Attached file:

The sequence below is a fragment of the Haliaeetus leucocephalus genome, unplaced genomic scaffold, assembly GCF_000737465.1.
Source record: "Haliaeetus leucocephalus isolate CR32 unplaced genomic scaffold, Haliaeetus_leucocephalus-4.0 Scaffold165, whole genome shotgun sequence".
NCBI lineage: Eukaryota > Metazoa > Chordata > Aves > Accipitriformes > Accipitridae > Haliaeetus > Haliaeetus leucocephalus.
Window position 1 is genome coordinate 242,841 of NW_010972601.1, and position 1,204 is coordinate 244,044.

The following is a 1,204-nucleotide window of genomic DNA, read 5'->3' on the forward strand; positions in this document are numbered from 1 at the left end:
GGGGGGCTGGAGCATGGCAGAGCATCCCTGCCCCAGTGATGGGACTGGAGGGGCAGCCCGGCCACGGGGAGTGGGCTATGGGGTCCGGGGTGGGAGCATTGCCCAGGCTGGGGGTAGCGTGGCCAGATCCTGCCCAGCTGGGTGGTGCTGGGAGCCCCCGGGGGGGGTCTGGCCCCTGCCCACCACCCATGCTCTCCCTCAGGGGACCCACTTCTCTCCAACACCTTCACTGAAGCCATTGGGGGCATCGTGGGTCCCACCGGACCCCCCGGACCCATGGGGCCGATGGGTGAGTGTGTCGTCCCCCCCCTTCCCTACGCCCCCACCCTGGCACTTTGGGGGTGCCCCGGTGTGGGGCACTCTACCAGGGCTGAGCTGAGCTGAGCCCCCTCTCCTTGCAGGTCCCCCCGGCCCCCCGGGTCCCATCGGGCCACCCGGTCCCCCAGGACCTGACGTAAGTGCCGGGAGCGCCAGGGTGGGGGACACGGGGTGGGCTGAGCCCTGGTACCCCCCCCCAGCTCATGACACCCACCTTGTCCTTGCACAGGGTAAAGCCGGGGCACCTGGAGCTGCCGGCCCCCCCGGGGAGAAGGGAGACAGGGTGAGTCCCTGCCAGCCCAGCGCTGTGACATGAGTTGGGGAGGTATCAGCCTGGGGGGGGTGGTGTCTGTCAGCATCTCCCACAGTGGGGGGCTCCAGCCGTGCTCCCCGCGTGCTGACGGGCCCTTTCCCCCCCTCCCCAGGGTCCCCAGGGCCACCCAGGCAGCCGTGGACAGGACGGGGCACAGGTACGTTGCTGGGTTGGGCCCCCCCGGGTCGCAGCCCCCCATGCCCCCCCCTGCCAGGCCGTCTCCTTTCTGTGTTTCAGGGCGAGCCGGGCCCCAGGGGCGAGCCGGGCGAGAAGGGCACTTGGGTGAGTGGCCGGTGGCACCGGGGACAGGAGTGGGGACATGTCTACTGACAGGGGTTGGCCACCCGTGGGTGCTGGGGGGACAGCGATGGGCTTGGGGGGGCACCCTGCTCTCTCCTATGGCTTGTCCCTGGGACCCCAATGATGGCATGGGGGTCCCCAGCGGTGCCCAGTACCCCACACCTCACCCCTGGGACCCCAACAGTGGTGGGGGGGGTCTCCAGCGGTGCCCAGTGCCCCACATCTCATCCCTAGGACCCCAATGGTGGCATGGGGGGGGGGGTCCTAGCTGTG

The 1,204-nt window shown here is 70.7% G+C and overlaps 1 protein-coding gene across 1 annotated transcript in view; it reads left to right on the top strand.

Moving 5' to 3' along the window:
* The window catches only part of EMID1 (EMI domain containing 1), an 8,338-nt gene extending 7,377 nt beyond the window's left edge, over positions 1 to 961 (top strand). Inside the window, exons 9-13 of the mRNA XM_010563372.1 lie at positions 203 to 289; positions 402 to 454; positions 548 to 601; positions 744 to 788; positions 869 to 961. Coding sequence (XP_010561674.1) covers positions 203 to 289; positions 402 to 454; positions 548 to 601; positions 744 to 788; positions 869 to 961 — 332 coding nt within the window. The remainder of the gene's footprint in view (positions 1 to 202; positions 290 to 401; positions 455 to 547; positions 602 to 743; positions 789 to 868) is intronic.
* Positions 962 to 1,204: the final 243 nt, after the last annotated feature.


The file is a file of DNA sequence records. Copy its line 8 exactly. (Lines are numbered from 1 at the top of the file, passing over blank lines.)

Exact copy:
Moving 5' to 3' along the window: